SABMiller sues T-shirt maker
Brewer says Carling Black Label shirt tarnishes brand in South Africa
Mar 11, 2003 - A South African entrepreneur selling T-shirts that parody major brands finds himself battling brewing giant SABMiller, among others.
SABMiller, the South African-based brewery that recently bought Miller Brewing in the United States, has sued Justin Nurse, 25, for abusing Carling Black Label, a popular seller in South Africa.
Nurse's Laugh it Off company in Cape Town has printed a shirt with a red, black and white logo, similar to Black Label's, but with the wording changed to read: "Black Labour - White Guilt."
The message refers to South Africa's legacy of apartheid. Nurse sells his T-shirts for 120 rands ($15) in malls and flea markets.
He says he does it to prompt debate around the Black Label brand, a beer known to target South Africa's large black working class. "All we have attempted to do is to assert our right to express our views as to the ridiculousness of many of these brands," he said.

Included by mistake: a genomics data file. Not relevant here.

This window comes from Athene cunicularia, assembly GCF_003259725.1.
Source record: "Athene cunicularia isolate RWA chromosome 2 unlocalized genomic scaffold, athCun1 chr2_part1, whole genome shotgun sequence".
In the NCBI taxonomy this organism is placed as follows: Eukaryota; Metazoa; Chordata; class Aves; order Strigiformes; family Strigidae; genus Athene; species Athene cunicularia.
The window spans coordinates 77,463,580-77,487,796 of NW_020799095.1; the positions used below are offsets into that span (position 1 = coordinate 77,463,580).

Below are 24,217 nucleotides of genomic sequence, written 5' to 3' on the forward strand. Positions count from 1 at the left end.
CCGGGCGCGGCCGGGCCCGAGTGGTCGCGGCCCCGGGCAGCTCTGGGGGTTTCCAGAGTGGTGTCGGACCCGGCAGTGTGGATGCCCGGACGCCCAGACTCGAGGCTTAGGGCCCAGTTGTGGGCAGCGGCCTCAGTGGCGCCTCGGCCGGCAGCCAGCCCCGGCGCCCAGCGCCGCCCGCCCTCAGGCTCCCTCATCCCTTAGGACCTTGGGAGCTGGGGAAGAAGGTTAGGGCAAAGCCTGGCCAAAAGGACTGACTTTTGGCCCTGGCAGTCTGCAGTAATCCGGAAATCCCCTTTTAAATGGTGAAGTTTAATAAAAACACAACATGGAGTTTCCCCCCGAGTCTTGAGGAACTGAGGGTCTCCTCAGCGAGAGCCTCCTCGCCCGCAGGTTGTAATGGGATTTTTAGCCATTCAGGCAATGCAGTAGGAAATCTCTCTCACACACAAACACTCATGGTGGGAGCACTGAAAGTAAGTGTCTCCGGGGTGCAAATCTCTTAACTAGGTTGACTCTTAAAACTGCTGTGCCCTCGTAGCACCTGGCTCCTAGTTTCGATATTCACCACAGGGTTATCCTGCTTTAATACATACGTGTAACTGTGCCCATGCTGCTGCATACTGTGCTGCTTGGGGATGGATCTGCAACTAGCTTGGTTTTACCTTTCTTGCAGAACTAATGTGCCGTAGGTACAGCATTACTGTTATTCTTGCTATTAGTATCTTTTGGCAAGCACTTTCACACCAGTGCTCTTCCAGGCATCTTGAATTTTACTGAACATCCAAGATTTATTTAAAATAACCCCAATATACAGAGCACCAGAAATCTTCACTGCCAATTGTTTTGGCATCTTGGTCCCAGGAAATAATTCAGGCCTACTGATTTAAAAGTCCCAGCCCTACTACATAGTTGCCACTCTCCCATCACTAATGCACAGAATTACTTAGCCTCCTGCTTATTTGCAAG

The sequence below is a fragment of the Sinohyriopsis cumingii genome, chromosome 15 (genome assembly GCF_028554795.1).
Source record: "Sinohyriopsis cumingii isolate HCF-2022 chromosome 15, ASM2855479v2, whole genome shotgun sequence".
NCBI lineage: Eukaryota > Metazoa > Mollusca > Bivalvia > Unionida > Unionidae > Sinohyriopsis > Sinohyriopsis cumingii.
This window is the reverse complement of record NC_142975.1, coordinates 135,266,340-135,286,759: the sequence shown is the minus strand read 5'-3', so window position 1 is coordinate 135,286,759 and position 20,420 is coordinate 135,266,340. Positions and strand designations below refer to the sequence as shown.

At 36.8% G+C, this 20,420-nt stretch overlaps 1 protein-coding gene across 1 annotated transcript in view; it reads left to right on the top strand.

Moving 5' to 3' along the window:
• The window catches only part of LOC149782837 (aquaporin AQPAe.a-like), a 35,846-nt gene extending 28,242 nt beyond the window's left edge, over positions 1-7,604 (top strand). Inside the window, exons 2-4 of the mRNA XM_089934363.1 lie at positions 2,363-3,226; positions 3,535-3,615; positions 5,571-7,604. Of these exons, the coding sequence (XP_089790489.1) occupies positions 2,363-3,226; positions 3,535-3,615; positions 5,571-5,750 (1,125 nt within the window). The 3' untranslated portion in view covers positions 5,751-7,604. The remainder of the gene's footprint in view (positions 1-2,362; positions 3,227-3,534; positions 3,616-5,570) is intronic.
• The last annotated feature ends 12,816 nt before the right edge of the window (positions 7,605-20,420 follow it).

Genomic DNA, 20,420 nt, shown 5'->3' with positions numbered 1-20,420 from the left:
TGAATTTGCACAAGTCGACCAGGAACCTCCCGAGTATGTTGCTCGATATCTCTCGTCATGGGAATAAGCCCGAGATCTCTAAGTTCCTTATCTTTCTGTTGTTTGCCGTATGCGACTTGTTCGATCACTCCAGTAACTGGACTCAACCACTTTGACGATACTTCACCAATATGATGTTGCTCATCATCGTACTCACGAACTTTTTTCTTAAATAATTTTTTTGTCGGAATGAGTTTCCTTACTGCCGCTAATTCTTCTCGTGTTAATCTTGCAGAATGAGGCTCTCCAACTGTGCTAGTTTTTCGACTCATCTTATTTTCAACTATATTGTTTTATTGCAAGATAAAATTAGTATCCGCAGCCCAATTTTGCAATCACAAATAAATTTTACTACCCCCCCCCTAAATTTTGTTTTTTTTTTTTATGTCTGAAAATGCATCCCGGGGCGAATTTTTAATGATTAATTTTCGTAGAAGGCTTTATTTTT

He calls what he is doing "culture jamming," and says he is employing "a type of ideological jujitsu" to prompt debate on the pervasive power which huge corporations exert over society.
"Laugh it Off is tiny. SABMiller is huge. By using the power of their own marketing machine against them, our issues are far more likely to inspire discussion in a healthy democratic South Africa," Nurse said.
SABMiller counters that Nurse has sought to tarnish Black Label with baseless racial statements and use the brand to milk money from the sale of his T-shirts.
"If this is allowed to pass, other brands may become vulnerable to this kind of action from anyone. Our brands are our lifeblood, and we are allowed to defend them," said David Williams, SABMiller's communications manager.
SABMiller is not the only big corporation seeking action against Nurse. Danish block toy giant Lego has also sued him. Lego's lawsuit concerns a T-shirt which depicts two Lego figures in a suggestive position with the word "Legover" printed beneath them.
Standard Bank, one of South Africa's largest banks, attempted to raid local stores a year ago to seize T-shirts they deemed to be defamatory in their use of the Standard Bank logo.
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